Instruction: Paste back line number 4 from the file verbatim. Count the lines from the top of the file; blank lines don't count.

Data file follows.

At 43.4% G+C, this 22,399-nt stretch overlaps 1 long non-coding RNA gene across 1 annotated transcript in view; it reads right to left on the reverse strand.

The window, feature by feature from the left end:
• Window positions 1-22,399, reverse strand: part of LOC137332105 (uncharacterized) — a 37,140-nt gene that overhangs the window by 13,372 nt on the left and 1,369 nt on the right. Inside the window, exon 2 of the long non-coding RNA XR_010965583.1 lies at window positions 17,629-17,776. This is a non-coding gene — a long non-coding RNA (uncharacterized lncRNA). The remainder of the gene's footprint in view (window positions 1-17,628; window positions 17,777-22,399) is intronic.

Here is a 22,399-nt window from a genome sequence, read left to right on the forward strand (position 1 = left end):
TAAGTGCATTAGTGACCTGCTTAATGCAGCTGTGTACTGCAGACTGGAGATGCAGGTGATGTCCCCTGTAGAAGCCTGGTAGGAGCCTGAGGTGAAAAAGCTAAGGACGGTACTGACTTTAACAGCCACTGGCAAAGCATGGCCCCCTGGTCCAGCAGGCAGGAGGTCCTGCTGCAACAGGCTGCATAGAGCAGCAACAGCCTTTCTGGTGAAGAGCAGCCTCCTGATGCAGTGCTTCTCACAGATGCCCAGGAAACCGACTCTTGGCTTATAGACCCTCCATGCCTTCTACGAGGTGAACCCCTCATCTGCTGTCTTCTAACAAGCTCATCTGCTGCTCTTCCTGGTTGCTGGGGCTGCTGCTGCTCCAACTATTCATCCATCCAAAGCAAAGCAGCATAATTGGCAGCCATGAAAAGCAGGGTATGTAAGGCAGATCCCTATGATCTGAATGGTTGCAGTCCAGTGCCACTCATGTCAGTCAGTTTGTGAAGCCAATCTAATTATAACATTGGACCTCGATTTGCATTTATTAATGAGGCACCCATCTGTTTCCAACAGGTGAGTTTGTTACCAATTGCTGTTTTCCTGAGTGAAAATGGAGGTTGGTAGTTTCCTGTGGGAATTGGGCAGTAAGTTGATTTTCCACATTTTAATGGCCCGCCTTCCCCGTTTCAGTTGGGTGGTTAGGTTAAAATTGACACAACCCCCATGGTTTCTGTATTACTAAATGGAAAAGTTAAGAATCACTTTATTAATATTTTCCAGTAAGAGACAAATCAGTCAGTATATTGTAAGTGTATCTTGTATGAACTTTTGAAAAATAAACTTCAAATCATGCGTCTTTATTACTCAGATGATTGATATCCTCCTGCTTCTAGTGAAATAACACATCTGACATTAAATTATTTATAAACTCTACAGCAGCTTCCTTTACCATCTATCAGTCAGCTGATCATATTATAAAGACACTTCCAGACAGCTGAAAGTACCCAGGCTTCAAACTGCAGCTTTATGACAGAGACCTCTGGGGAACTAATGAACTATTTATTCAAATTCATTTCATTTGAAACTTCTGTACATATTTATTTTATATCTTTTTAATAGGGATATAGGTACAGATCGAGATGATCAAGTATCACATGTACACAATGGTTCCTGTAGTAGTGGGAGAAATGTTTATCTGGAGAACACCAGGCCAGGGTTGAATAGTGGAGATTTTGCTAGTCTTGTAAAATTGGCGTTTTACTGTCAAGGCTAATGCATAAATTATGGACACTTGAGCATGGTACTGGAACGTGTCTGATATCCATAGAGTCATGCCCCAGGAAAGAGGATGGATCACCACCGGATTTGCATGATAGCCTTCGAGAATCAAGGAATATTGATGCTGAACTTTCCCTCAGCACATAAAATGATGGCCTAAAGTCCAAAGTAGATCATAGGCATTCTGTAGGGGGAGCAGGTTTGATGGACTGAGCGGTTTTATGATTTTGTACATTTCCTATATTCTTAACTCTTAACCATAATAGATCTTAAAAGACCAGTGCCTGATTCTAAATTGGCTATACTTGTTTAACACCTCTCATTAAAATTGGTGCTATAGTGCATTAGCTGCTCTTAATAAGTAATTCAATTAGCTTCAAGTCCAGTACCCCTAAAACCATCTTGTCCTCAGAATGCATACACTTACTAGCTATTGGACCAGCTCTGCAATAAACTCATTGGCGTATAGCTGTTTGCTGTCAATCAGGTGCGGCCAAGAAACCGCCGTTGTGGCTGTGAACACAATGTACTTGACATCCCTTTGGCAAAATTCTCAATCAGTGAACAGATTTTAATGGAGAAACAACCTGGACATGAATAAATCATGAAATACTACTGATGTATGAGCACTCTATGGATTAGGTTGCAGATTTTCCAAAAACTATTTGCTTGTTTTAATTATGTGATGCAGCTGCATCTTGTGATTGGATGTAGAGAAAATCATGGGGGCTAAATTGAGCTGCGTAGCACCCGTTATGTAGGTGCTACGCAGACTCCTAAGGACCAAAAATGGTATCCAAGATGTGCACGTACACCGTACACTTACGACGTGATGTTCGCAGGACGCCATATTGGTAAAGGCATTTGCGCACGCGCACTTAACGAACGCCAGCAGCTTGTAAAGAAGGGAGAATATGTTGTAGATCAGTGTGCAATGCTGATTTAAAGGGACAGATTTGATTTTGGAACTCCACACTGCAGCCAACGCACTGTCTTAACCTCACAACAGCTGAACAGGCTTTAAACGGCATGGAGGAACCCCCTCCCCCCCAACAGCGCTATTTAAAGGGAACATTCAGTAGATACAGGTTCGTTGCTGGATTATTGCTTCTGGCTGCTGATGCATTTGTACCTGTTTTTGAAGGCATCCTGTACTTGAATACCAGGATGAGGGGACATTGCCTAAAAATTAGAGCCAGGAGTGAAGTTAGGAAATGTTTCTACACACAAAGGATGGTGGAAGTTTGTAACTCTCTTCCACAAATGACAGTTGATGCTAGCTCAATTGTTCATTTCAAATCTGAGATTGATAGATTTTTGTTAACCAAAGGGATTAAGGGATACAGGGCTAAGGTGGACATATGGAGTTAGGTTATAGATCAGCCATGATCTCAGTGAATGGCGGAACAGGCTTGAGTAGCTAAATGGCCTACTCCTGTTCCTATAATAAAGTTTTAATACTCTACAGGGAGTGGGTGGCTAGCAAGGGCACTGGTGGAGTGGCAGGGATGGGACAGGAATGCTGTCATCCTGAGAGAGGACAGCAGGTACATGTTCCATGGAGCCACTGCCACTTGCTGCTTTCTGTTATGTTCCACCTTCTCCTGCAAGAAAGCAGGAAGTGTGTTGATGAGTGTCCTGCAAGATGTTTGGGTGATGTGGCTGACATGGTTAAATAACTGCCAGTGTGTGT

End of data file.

Here is a 22,399-nt window from a genome sequence, read left to right on the forward strand (position 1 = left end):